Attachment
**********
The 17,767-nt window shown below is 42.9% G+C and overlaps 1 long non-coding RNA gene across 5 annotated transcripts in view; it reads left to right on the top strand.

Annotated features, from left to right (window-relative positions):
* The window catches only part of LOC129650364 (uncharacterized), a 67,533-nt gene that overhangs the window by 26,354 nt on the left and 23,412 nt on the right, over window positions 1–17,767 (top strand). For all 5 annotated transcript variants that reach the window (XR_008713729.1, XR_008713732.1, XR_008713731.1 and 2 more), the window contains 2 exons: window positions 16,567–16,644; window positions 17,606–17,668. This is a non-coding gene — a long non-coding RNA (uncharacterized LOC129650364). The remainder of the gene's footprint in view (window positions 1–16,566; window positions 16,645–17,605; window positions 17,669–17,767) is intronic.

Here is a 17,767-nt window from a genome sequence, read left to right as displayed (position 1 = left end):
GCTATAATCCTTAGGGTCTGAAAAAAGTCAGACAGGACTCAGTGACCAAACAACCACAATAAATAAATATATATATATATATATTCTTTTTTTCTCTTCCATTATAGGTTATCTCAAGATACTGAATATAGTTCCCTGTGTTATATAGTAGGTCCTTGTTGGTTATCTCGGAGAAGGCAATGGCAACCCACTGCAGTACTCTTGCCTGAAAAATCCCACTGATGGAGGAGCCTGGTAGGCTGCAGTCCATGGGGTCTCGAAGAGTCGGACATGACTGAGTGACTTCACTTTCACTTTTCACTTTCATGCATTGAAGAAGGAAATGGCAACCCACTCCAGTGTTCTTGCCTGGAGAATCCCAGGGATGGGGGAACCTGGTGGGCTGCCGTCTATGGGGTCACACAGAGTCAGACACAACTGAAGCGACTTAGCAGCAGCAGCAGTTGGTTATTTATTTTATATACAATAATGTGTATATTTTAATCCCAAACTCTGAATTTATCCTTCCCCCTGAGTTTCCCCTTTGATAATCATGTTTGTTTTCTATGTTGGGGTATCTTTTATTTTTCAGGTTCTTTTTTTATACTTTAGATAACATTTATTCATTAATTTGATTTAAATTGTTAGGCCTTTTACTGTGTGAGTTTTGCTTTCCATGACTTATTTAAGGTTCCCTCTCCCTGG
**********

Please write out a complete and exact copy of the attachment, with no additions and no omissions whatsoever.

The 17,767-nt window shown below is 42.9% G+C and overlaps 1 long non-coding RNA gene across 5 annotated transcripts in view; it reads left to right on the top strand.

Annotated features, from left to right (window-relative positions):
* The window catches only part of LOC129650364 (uncharacterized), a 67,533-nt gene that overhangs the window by 26,354 nt on the left and 23,412 nt on the right, over window positions 1–17,767 (top strand). For all 5 annotated transcript variants that reach the window (XR_008713729.1, XR_008713732.1, XR_008713731.1 and 2 more), the window contains 2 exons: window positions 16,567–16,644; window positions 17,606–17,668. This is a non-coding gene — a long non-coding RNA (uncharacterized LOC129650364). The remainder of the gene's footprint in view (window positions 1–16,566; window positions 16,645–17,605; window positions 17,669–17,767) is intronic.

Here is a 17,767-nt window from a genome sequence, read left to right as displayed (position 1 = left end):
GCTATAATCCTTAGGGTCTGAAAAAAGTCAGACAGGACTCAGTGACCAAACAACCACAATAAATAAATATATATATATATATATTCTTTTTTTCTCTTCCATTATAGGTTATCTCAAGATACTGAATATAGTTCCCTGTGTTATATAGTAGGTCCTTGTTGGTTATCTCGGAGAAGGCAATGGCAACCCACTGCAGTACTCTTGCCTGAAAAATCCCACTGATGGAGGAGCCTGGTAGGCTGCAGTCCATGGGGTCTCGAAGAGTCGGACATGACTGAGTGACTTCACTTTCACTTTTCACTTTCATGCATTGAAGAAGGAAATGGCAACCCACTCCAGTGTTCTTGCCTGGAGAATCCCAGGGATGGGGGAACCTGGTGGGCTGCCGTCTATGGGGTCACACAGAGTCAGACACAACTGAAGCGACTTAGCAGCAGCAGCAGTTGGTTATTTATTTTATATACAATAATGTGTATATTTTAATCCCAAACTCTGAATTTATCCTTCCCCCTGAGTTTCCCCTTTGATAATCATGTTTGTTTTCTATGTTGGGGTATCTTTTATTTTTCAGGTTCTTTTTTTATACTTTAGATAACATTTATTCATTAATTTGATTTAAATTGTTAGGCCTTTTACTGTGTGAGTTTTGCTTTCCATGACTTATTTAAGGTTCCCTCTCCCTGG